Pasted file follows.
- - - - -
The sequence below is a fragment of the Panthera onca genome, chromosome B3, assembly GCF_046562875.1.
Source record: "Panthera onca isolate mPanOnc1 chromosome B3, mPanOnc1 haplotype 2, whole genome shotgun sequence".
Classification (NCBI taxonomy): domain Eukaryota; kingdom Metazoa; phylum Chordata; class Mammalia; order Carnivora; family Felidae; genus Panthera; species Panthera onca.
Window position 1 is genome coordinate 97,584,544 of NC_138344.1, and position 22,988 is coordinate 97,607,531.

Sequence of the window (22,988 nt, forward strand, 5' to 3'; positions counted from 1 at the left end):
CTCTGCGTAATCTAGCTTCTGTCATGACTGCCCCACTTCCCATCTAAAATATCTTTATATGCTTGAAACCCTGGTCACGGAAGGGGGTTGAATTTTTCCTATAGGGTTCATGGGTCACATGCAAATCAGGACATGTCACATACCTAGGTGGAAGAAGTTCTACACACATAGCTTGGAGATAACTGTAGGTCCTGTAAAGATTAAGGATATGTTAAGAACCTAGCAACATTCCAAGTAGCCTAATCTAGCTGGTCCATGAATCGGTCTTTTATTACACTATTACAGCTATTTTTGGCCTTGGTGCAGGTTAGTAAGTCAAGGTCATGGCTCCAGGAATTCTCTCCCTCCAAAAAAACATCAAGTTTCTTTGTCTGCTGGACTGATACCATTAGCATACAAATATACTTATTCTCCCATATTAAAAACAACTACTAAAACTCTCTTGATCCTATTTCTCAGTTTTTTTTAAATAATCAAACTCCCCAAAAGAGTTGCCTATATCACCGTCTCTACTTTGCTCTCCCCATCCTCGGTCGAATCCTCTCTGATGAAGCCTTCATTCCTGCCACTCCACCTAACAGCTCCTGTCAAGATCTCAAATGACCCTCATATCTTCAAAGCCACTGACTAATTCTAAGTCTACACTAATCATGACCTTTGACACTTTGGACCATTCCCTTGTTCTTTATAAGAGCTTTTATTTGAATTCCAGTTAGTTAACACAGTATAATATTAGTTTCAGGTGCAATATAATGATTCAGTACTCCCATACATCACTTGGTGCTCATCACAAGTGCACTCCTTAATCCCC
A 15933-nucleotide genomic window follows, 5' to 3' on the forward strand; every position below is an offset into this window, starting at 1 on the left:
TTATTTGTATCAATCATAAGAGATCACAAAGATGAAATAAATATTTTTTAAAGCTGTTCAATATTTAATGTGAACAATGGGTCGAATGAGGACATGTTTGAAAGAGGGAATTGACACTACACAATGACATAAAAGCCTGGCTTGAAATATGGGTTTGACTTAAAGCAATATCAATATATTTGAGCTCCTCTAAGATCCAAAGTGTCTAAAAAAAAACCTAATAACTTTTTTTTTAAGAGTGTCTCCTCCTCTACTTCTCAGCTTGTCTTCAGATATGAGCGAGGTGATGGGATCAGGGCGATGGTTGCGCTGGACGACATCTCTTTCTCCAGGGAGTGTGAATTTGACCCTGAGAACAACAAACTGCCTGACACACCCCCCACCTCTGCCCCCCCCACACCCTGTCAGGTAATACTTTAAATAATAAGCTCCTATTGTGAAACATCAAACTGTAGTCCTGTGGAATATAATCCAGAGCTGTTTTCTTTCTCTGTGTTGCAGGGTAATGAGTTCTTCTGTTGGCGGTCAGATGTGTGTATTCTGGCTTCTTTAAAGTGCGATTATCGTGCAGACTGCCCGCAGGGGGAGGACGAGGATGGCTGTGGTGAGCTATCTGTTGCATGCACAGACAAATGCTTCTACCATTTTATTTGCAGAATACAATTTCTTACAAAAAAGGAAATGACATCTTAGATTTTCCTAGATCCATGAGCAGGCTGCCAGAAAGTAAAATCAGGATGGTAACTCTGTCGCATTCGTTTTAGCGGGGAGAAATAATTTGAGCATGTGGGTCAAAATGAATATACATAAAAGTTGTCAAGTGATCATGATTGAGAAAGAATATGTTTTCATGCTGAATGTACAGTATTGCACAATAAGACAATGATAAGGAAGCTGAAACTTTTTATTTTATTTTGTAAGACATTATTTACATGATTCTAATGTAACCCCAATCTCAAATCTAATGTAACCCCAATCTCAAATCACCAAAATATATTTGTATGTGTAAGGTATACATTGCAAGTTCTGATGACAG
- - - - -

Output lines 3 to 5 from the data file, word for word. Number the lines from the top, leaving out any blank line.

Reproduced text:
Classification (NCBI taxonomy): domain Eukaryota; kingdom Metazoa; phylum Chordata; class Mammalia; order Carnivora; family Felidae; genus Panthera; species Panthera onca.
Window position 1 is genome coordinate 97,584,544 of NC_138344.1, and position 22,988 is coordinate 97,607,531.

Sequence of the window (22,988 nt, forward strand, 5' to 3'; positions counted from 1 at the left end):